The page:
A new hat. It’s very warm dispute the airy appearance. I like the little peak, very pixie. Here follows a technical discussion for those interested. Read the rest of this entry »
I do try and post every Wednesday. i know the definition of wednesday has been pretty lax lately so this week I will not even try to come up with something interesting to inset later.
Real Life intervened. I’m not going to talk about it. I wanted to mark this some how.
best wishes to all of you out there who had a big dose of real life.
i’m also very disappointed that there is no longer a branch of Royals Indian Sweets in Tooting.
So I was looking for the other end of a broken link on the internets and once on the right journal i found this tag: climbing (ooh shiny!)
which lead to this – mental health and exercise.
A moment of understanding and relief. (and as the comment stream is long since closed I’m posting about it here.)
To say thank you for saying something i didn’t know how I could say.
I haven’t climbed in a year now, I miss it. I have had periods off before for many reasons. There are lots of reasons I haven’t climbed this year, but I often thinking about it. This post I found last night made me feel less bad about a lot of things to do with exercise. Even thought climbing, going to the mountains is more than just exercise. Personally, successful climbing is about being out of mind and in body, but not a in body that complains constantly. I wont be going back to north London for a while, but I might feel positive to visit some other more local walls, and do other kinds of exercise beside walking off my own motivation.
I’ve known for a long time that is my fascination with string has a lot to do with being out of mind. however it is hugely time consuming and doesn’t allow for much exercise out side the forearms. I discovered the other day at Sainsbury’s that you you can tell when you are loosing upper body strength; as it’s a struggle to to boost yourself up on the handle of a shopping trolley and scoot along on your toes.
Writing this, or even trying to think it through first, has enabled me to put somethings into perspective. Having it written out makes it concrete. So I might remember it.
That journal has also reminded me to try and use my light box more effectively – it’s on as i type this – only one of the switches didn’t work! Jumped on by cat? More angst? But better sleeping also means dealing more successfully with nighttime thoughts… …also to more effective days.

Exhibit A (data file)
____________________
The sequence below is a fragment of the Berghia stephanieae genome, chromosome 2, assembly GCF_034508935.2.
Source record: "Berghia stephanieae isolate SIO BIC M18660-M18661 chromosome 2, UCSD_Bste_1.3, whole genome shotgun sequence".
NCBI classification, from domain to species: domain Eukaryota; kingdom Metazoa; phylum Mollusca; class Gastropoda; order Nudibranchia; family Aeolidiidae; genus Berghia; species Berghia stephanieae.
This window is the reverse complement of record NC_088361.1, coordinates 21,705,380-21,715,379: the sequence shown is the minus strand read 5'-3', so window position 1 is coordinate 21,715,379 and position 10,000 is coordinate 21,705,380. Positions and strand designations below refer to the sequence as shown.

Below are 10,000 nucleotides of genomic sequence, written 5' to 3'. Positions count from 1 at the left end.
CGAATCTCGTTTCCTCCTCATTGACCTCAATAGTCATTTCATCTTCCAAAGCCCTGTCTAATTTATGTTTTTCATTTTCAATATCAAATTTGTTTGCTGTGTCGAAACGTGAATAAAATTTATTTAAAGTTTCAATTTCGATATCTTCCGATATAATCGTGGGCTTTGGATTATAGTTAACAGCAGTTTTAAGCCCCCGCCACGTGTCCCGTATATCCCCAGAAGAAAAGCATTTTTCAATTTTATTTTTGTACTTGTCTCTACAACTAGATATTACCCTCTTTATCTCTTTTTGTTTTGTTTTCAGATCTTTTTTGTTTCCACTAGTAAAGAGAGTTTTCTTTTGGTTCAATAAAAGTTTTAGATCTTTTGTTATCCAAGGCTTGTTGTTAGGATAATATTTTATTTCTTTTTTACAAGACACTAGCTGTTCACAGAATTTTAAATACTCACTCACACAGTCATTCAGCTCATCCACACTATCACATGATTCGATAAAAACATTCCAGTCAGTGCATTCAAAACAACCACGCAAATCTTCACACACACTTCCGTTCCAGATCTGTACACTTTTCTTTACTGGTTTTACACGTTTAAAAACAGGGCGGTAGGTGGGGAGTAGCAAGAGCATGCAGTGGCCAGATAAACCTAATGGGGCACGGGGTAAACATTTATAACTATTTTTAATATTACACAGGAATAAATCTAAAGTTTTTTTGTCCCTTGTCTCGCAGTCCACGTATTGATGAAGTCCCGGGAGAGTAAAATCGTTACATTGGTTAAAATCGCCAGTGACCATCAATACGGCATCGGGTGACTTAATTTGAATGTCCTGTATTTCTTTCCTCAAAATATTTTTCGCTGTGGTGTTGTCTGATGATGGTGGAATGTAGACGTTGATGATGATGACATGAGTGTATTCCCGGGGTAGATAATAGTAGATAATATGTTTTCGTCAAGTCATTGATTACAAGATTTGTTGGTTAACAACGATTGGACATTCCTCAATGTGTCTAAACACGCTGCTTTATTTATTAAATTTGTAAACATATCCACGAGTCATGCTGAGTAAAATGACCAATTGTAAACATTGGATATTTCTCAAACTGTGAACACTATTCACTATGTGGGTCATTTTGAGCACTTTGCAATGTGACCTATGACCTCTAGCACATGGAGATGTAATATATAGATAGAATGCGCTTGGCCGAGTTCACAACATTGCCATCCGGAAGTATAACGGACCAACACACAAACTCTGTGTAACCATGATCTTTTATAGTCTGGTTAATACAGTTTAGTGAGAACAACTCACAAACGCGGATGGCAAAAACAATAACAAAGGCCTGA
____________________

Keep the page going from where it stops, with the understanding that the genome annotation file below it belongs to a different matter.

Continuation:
and for the writing tips too
and to all the other authors i’ve lurk around over the last few challenging years. I’ ve been wanting to say thank you for your company somewhere and here is as good as anywhere.
Then lying in the dark after scribbling this down originally I had this moment of clarity so had to turn the light on again. (go to sleep brain please!)
A lot of my problems aren’t mine. They are someone else’s problems. So I don’t need to fret about them. Just deal with the bits that spill over me.
In fact I shouldn’t worry about my own problems, just try and solve them. and not beat myself up when I can’t.
I know sounds pretty trite. but it was my moment and hopefully it will stick if I post it here.
You’ve probably guessed I don’t manage to publish every Wednesday as I planed to. I just like to maintain some semblance of order in my life.
I was introduced to This technique over ten years ago at an exhibition in Bampton Oxfordshire and attended two, one week courses over the next couple of years. I’ve already posted pictures of some of my work. I’d like to do more, but I’m hampered by the difficulty making cords to split. Recently I’ve been using strands from the core of old climbing ropes. It’s three ply and rather slippery, so a little different from the usual cords.
I was reminded of the potential of ply-splitting again at the conference. My teacher was there with all her samples and some of her books. They are very different from Collingwood’s books: full of bright, well annotated photo-diagrams. I do have Collingwood’s ply splitting book just not to hand.
You don’t need these books, she said, you all ready have a good grasp of the basics. I have a terrible memory I countered, they are useful as an aid memoir.You’ll like this book
t’s got maths in. So I did and I do. Modern Western ply spliting grew out of interest in and analysis of traditional materials from Rajasthan. Various practitioners have taken the technique in wide variety of different directions. Once I had got my head around David’s diagrams and explanations I wanted to take (certain parts) his work further. Have patience.
Baby steps I tell myself.
Here’s the start of a little dish to remind myself about adding new sets of cords as you increase the radius. I’ll run out of new cords very soon so it will start to grow tall, then I’ll run out of cords all together. I like this start as you can see where all the cords are going.
I promise I’ll finish this nicely and post a picture.